Martin O’Malley’s “rain tax” is actually a great idea

When Republican Larry Hogan beat Democrat Anthony Brown for the Maryland governorship last year, many pointed to outgoing governor Martin O’Malley’s “rain tax” as a big reason why. As one might expect, voters don’t like paying for rain, and they held Brown and other state Democrats responsible for charging them for something they can’t control, since it literally falls from the sky.

Maryland’s legislature is now in the process of rolling back the measure, which would make sense if the law actually does what Republicans warned voters it does. Of course, it doesn’t. The tax in question is a storm water remediation fee that primarily affects businesses in order to reduce the amount of pollution that makes it into state waterways — waterways that empty into the Chesapeake Bay. Maryland’s fee was passed as a way for the state to comply with EPA regulations established under the Clean Water Act, requiring states with waterways that fed into the Chesapeake to reduce its levels of nitrogen, phosphorous and sediment. Even if Maryland gets rid of its fee, it will still be required to take steps to reduce the level of chemicals and sediment in its waterways.

Taxing storm water runoff in order to pay for chemical reduction efforts is one of the best ways to do this. The Chesapeake Bay Foundation identifies storm water runoff as one of the Bay’s primary causes of pollution, and the only source of pollution that’s increasing year over year. The bulk of storm water runoff pollution comes from large parking lots in front of shopping malls or big-box stores and, to a lesser extent, suburban neighborhoods. When it rains, the water that lands on asphalt doesn’t soak into the ground, and instead picks up fertilizer, pesticides, pet waste, motor oil and sediment on its way to the drain, which empties into nearby waterways. As the CBF notes:

Martin O'Malley, via Wikimedia Commons

Martin O’Malley, via Wikimedia Commons

Up until about the 1980s, builders didn’t know much about the problems associated with polluted runoff. They just designed developments to flush the water off the property quickly. Now we realize runoff should be slowed down and soaked up to prevent pollution from running off developed areas and into our local rivers and streams.

In fact, in the Chesapeake Bay region, this sort of pollution is the only major pollution sector still on the rise.

As Maryland has one of the country’s highest concentrations of “impervious surfaces,” like asphalt, where storm water can’t seep into the ground and instead has to be drained, pollution from storm water runoff is a bigger issue there than it is in, say, Pennsylvania, where a lower percentage of storm water is drained.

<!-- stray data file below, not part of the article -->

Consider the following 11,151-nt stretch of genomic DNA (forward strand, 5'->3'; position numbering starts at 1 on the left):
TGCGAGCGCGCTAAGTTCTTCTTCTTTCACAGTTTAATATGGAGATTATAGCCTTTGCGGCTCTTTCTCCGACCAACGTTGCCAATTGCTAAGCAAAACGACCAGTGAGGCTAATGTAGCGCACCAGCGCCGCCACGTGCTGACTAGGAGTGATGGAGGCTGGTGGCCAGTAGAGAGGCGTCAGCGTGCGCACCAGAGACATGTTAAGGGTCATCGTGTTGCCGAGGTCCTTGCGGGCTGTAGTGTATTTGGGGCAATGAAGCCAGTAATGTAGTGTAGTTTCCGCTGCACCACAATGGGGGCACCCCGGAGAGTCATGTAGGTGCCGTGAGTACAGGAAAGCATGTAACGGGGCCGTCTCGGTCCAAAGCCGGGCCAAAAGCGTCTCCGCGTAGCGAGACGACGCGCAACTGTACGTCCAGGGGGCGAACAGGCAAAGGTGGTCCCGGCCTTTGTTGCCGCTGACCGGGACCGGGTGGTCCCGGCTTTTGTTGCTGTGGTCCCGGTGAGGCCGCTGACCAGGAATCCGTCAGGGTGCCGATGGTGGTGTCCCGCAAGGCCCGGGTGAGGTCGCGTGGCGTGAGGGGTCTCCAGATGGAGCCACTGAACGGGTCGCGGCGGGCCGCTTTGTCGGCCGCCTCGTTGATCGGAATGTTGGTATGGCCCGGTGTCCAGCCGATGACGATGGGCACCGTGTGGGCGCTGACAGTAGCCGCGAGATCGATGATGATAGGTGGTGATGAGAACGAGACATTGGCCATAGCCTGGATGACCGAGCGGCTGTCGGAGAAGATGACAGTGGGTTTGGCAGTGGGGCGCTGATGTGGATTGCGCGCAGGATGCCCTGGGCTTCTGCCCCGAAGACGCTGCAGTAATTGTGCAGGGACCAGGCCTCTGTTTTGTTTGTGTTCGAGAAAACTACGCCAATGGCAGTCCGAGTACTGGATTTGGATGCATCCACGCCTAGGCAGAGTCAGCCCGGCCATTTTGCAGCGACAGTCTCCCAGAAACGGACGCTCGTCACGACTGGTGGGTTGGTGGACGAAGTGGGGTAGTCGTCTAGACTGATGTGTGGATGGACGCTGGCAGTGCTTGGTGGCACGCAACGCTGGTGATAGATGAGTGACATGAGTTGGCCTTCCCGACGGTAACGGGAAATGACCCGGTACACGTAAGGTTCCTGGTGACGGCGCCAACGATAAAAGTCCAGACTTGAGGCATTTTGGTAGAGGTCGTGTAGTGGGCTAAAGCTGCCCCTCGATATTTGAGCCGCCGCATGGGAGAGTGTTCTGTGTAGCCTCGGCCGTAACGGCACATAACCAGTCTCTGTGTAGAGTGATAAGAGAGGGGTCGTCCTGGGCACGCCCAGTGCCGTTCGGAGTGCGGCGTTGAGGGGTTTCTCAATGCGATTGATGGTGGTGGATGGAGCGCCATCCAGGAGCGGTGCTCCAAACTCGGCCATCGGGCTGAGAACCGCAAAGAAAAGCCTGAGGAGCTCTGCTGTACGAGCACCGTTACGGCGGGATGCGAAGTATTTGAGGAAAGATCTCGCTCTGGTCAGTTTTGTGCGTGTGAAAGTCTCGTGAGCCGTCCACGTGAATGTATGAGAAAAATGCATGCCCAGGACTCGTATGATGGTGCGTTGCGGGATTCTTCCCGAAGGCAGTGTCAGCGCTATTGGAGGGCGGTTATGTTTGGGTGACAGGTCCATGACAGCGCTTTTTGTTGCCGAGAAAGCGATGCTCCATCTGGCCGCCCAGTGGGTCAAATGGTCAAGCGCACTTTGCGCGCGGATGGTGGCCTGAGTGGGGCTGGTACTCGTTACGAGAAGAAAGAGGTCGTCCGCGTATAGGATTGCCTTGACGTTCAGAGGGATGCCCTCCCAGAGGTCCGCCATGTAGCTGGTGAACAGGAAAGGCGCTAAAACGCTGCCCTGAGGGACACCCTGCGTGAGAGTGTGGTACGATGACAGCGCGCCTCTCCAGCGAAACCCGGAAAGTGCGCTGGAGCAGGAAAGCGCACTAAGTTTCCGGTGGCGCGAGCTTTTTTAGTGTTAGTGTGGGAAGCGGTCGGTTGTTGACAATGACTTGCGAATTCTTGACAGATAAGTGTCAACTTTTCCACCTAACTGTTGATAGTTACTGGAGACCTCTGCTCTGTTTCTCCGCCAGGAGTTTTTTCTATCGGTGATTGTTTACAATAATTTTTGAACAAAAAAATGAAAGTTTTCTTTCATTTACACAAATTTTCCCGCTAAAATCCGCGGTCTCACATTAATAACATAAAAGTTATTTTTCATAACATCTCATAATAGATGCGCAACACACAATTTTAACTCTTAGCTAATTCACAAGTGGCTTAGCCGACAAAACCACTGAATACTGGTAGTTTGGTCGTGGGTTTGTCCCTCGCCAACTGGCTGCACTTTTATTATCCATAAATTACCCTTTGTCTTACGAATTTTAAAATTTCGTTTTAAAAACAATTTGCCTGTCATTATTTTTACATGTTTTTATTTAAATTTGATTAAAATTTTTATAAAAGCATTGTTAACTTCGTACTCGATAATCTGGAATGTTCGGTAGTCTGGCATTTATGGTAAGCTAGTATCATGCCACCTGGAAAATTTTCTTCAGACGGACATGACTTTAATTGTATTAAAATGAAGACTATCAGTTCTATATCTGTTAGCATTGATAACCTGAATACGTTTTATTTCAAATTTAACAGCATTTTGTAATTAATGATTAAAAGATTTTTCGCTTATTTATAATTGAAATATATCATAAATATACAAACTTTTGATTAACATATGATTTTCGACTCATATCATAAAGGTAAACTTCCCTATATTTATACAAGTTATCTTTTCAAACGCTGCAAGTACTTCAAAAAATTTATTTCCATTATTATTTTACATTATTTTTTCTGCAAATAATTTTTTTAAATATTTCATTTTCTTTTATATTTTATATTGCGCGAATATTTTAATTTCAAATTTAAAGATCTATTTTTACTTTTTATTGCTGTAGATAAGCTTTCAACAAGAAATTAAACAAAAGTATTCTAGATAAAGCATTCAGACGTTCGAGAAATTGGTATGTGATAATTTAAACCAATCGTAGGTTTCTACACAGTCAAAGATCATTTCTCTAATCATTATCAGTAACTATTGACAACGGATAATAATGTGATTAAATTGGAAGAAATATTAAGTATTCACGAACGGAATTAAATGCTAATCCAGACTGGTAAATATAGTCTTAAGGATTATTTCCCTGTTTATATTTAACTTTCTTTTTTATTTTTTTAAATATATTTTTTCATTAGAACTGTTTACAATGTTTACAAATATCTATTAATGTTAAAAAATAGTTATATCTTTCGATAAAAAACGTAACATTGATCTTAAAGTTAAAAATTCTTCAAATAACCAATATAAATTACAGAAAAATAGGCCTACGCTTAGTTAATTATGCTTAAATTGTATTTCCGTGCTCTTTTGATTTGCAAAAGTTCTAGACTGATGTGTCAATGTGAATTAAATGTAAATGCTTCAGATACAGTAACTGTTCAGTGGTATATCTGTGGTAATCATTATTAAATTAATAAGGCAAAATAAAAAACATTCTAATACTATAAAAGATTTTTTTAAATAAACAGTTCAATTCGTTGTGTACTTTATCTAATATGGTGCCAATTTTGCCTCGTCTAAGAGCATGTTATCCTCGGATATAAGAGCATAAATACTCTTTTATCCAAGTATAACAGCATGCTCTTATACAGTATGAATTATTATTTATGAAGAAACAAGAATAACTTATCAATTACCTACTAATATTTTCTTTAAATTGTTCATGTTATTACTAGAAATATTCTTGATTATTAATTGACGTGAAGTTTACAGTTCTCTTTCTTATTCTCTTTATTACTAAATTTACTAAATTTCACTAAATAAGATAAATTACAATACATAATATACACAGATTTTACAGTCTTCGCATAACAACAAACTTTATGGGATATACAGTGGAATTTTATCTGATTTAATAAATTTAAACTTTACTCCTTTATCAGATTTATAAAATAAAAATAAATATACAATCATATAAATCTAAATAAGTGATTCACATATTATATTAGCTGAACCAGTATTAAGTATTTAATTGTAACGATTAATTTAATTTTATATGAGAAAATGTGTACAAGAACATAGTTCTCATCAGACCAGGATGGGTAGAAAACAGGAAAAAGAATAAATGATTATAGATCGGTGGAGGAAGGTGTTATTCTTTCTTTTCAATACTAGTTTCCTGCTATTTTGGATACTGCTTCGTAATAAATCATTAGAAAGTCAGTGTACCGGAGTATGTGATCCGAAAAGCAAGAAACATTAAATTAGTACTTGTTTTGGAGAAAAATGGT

Rather than charging citizens for the rain coming out of the sky, storm water remediation fees simply treat the water running off from impervious surfaces as a utility, charging users for it as they would electricity or regular water. When you use more electricity, you pay a higher electric bill; when you account for more storm water pollution, you should shoulder more of the cost for cleaning it up. And while one big box store has a large swath of impervious surface, an individual homeowner has practically none — just their driveway and the stretch of road in front of their house, if that. So fees based on the amount of water draining off of each impervious surface — tied to whomever is responsible for that surface — barely touch individual homeowners.

Without directly taxing storm water pollution, citizens are going to have to shoulder the cleanup costs via other means, either through unrelated tax increases or cuts to unrelated programs. In short, if the storm water remediation fee dies, businesses will be shifting the cost of reducing storm water pollution away from them and toward the rest of the public.

The story here is familiar: Monied Republican interests did to the storm water remediation fee what they did to estate taxes, reframing them to make it seem like a tax that would almost entirely affect the wealthy would in fact put a financial squeeze on everyone else.

All so Wal-Mart doesn’t have to help keep motor oil out of the largest bay in the United States.

Jon Green graduated from Kenyon College with a B.A. in Political Science and high honors in Political Cognition. He worked as a field organizer for Congressman Tom Perriello in 2010 and a Regional Field Director for President Obama's re-election campaign in 2012. Jon writes on a number of topics, but pays especially close attention to elections, religion and political cognition. Follow him on Twitter at @_Jon_Green, and on Google+. .

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